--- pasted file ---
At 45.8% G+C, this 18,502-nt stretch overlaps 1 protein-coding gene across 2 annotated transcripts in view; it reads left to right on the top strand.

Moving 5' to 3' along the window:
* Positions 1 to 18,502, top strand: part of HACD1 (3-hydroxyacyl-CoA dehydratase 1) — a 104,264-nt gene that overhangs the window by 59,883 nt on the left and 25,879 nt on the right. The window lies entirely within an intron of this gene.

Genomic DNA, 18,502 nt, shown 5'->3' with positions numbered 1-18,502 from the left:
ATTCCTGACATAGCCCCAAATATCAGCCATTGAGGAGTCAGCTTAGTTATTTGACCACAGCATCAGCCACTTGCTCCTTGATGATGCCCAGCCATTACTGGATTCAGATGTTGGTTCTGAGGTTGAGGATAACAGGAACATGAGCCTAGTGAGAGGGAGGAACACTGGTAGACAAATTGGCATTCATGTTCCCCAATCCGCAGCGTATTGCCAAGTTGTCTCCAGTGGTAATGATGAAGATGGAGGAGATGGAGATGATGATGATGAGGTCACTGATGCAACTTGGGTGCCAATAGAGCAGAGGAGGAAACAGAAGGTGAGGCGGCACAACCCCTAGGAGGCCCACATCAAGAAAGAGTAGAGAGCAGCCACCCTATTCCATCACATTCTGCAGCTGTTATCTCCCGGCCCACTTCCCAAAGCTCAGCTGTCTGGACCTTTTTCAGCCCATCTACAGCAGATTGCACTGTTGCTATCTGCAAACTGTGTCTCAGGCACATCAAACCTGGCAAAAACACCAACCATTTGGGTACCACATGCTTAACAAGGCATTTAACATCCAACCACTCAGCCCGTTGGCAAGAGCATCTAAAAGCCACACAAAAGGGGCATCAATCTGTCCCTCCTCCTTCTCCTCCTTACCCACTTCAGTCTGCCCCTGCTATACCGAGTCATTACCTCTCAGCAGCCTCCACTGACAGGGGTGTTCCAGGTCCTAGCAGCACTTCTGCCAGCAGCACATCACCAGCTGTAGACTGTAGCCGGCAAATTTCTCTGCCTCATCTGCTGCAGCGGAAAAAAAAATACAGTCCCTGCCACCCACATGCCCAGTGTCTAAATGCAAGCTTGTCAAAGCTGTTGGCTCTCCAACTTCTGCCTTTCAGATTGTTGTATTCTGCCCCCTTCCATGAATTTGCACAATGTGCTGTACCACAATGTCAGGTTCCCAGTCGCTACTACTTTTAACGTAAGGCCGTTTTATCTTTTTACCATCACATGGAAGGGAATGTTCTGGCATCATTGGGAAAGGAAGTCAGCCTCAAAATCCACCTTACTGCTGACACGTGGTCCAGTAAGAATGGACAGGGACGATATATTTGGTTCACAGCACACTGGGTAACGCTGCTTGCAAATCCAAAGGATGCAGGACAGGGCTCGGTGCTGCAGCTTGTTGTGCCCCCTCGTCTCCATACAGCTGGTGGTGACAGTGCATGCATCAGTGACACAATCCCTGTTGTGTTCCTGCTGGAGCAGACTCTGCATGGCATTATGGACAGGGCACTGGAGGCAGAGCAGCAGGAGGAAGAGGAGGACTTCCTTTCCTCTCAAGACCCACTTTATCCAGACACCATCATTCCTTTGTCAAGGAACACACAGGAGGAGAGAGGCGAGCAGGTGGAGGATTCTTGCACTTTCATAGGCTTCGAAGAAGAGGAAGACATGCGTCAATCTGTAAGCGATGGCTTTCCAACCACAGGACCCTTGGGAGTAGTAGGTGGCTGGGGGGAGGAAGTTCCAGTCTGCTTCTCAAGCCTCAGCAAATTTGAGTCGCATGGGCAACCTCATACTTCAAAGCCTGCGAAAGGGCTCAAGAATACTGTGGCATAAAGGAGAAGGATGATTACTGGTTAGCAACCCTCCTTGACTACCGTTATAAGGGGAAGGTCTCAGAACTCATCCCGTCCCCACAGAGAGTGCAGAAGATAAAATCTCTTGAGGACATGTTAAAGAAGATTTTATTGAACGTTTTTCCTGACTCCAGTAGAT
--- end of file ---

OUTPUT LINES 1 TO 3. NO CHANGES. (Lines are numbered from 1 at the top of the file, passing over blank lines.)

At 45.8% G+C, this 18,502-nt stretch overlaps 1 protein-coding gene across 2 annotated transcripts in view; it reads left to right on the top strand.

Moving 5' to 3' along the window:
* Positions 1 to 18,502, top strand: part of HACD1 (3-hydroxyacyl-CoA dehydratase 1) — a 104,264-nt gene that overhangs the window by 59,883 nt on the left and 25,879 nt on the right. The window lies entirely within an intron of this gene.